Should I sign up for a HSA?

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krapht
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Joined: Mon Jan 17, 2011 10:59 am

Should I sign up for a HSA?

Post by krapht »

Hi,

I'm about to enter the workforce, and my company offers a traditional PPO as well a HDHP + HSA. The catch is, I'm not interested in their health plans, because my parents can cover me via their work plan PPO without extra cost to themselves until I turn 26, which is a great deal for me.

However, I'm interested in stashing money in a HSA, as I understand the money inside is never taxed, and can be withdrawn without penalty at 65, making it a "super retirement account".

What I don't understand is the coordination of benefits issues that would come up from being double insured. Depending on how the coordination of benefits is done, I could end up paying more money than if I was simply insured under one plan, especially if my work plan is the primary insurer. I'm done some looking around online but the medical billing information from my parent's insurer is pretty murky. Can anyone advise me about the problems involved?
bluemarlin08
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Post by bluemarlin08 »

I would suggest getting your own HDHP now. What if you have a health change prior to age 26, then you are in a mess. You can't contribute to a HSA without a HDHP.
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archbish99
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Post by archbish99 »

You also can't contribute to an HSA if you're covered by traditional insurance, even if it's someone else's policy. Run the numbers; my inclination would be to go ahead and have your parents drop you and get onto your own insurance. However, it might make sense to take whatever money you can from your current employer for declining insurance until the last open enrollment before your 26th birthday.

(You can also check whether "turning 26" would be considered a qualified life change that would let you change insurance elections mid-year; my guess is not.)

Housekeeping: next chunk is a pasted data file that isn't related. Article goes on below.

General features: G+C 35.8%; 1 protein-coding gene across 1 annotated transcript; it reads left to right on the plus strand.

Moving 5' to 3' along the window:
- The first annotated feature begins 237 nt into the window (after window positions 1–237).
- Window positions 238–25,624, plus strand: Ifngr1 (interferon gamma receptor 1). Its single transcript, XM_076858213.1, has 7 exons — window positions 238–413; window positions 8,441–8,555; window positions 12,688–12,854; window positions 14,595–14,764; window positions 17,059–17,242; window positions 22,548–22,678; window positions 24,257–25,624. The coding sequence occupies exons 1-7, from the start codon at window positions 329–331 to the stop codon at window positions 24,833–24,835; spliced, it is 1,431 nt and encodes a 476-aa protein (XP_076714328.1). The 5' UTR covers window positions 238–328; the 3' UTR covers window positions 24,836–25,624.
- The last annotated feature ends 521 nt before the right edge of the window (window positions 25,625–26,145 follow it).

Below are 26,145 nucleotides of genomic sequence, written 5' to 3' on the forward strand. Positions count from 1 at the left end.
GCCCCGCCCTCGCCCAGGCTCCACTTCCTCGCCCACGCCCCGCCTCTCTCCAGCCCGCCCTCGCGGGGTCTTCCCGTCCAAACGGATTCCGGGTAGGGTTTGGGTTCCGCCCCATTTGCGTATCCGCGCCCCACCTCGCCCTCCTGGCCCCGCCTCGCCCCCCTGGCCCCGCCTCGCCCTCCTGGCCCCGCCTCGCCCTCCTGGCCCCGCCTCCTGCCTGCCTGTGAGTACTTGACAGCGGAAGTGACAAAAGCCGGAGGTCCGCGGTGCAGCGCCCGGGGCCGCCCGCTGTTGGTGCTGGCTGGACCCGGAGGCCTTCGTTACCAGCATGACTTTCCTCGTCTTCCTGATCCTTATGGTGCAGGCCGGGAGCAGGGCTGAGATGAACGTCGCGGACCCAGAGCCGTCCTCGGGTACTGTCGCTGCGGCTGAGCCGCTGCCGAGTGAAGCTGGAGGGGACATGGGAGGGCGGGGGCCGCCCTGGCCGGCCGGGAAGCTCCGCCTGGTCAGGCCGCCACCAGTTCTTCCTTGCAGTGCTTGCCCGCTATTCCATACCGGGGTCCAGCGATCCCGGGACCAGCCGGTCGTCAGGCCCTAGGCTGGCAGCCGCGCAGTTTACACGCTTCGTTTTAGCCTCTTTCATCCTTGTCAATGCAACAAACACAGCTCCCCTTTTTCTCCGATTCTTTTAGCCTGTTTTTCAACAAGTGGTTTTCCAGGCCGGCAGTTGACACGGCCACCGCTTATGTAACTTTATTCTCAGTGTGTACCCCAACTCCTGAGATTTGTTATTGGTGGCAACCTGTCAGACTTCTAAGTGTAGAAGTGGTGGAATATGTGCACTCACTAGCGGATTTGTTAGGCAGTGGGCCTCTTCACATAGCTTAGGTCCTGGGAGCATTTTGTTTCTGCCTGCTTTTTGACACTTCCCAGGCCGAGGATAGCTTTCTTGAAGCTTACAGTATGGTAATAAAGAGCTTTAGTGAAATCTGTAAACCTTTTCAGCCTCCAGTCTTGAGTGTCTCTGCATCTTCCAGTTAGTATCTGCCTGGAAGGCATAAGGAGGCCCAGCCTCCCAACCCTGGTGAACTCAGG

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BL
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Re: Should I sign up for a HSA?

Post by BL »

krapht wrote:Hi,


However, I'm interested in stashing money in a HSA, as I understand the money inside is never taxed, and can be withdrawn without penalty at 65, making it a "super retirement account".
As I understand it, you can only withdraw it for approved medical expenses, such as those mentioned in IRS itemized tax deductions, no matter what your age is.
redLiner
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Re: Should I sign up for a HSA?

Post by redLiner »

krapht wrote: However, I'm interested in stashing money in a HSA, as I understand the money inside is never taxed, and can be withdrawn without penalty at 65, making it a "super retirement account".
... Can anyone advise me about the problems involved?
Pay very close attention to the fees. The fees can exceed the interest substantially if you're not careful, and suck the account dry by the time you're 65. On top of that there's inflation to consider.
BruDude
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Post by BruDude »

You also can't contribute to an HSA if you are claimed as a dependent on your parents' taxes.
pinetops
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Re: Should I sign up for a HSA?

Post by pinetops »

redLiner wrote:
krapht wrote: However, I'm interested in stashing money in a HSA, as I understand the money inside is never taxed, and can be withdrawn without penalty at 65, making it a "super retirement account".
... Can anyone advise me about the problems involved?
Pay very close attention to the fees. The fees can exceed the interest substantially if you're not careful, and suck the account dry by the time you're 65. On top of that there's inflation to consider.
It is possible to get HSAs that have vanguard funds (and therefore low fees), as described on their site. Search for 'hsa vanguard' (sorry, new member so can't post links). The provider is called hsaadministrators.
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grabiner
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Re: Should I sign up for a HSA?

Post by grabiner »

redLiner wrote:
krapht wrote: However, I'm interested in stashing money in a HSA, as I understand the money inside is never taxed, and can be withdrawn without penalty at 65, making it a "super retirement account".
... Can anyone advise me about the problems involved?
Pay very close attention to the fees. The fees can exceed the interest substantially if you're not careful, and suck the account dry by the time you're 65. On top of that there's inflation to consider.
Once the HSA is large enough to be worth investing, you can invest it in TIPS (mutual funds or ETFs); since it grows tax-free, you no longer have to worry about it not covering inflation, and TIPS are exempt from state taxes in those states which tax HSAs.
Wiki David Grabiner
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PaddyMac
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Post by PaddyMac »

I thought that the new rule that you can cover your kids up until they turn 26 only applies if they do NOT get health insurance at their own job? You might check this.
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